Due to the harsh results of a breach of warranty, insurance agents and brokers must be particularly careful when responding to requests from insureds for a modification of their navigation/trading limits. In several cases, courts have held that agents have spoken with apparent authority for the insurer, when they notified insureds that their navigation limits had been modified, when in fact, the insurer had not approved the change. In such cases, the agents face potential liability to the carrier for conveying unapproved modifications of navigational limits to the insured. In one case the court even held that there was an issue of fact as to whether a broker (usually acting on behalf of the insured) could act for the insurer. On the other hand, courts have held that notice of navigation limits, given by the insurer to the broker, is considered notice to the insured, even though the broker never conveyed the limits to the insured. One insurer attempted to negate the apparent authority of its agent to modify navigation limits without its consent, by relying on the policy language that allows changes to the policy only when made by “us.” However, the court held that without express language stating that agents could not bind the insurer to changes, the “us” clause did not relieve the insurer of complying with an extended navigation limit, granted by the agent without the insurer’s consent.
In several cases, insurance claims for vessels lost beyond their navigational limits have been denied and policies voided by insurers, only to have coverage reinstated by the courts after holding that the real cause of the loss was barratry. In those cases, the Captains of the vessels fraudulently used the vessel for their own purposes (such as a drug run) without the knowledge or consent of the owners. Since the barratry was initiated before the vessels crossed the navigational limit, such claims were held covered.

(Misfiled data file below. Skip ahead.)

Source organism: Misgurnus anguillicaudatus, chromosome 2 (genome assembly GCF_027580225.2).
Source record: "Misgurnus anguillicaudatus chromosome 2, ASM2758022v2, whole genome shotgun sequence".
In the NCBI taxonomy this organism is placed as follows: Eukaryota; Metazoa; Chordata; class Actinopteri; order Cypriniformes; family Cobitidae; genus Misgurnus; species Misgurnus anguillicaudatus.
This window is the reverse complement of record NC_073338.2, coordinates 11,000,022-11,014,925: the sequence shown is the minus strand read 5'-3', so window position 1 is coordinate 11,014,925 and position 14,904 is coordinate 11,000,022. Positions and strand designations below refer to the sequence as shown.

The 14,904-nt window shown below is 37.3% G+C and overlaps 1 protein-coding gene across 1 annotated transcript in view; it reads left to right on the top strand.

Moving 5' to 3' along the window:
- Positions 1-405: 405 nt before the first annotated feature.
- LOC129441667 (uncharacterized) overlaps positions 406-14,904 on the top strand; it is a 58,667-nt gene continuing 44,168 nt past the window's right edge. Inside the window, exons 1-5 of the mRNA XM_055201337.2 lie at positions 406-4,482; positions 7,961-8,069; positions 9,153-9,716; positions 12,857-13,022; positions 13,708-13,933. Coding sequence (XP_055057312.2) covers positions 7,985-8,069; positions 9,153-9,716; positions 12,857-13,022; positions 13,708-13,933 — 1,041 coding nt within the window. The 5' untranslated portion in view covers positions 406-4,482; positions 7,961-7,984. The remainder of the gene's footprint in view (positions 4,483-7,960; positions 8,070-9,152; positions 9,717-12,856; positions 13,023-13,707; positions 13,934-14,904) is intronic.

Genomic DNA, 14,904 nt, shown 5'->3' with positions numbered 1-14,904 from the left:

Other courts have refused to enforce navigational limits that were not sufficiently described in the policy. Such clauses are still strictly construed against the insurer. Navigational limits must be drafted with great specificity in order to avoid being found ambiguous and unenforceable. In one case, the navigational limit included northern and southern boundaries of latitude, but failed to specify the distance that could be traveled out to sea. Therefore, the court held that the insured vessel could sail around the world without violating the navigational limits. Of course, as with all warranty clauses, the insurer may waive its right to enforce the navigational limit in the event it does not raise the violation as grounds for the initial declination of coverage.
Navigational limits are fundamentally the result of risk analysis in the formation of the insurance contract. If the insurer is not willing to accept the risk of insuring the vessel beyond a certain point, or after a certain date, it will set navigational limits that it is not required to alter or amend unless it agrees to do so. Any insured that violates navigational limits (except in an emergency) does so at its own peril, with the likely result that its policy will be voided and coverage of any claim made following the breach will be denied, regardless of whether the violation of the navigational limit caused or contributed to the loss.
Stephen F. White is a maritime attorney with the law firm of Wright, Constable & Skeen, LLP in Baltimore, Maryland. You can contact Mr. White at 100 North Charles Street, 16th Floor, Baltimore, MD 21201‑3812. Ph: (410) 659‑1304 Fax: (410) 659‑1350.
© Stephen F. White 2007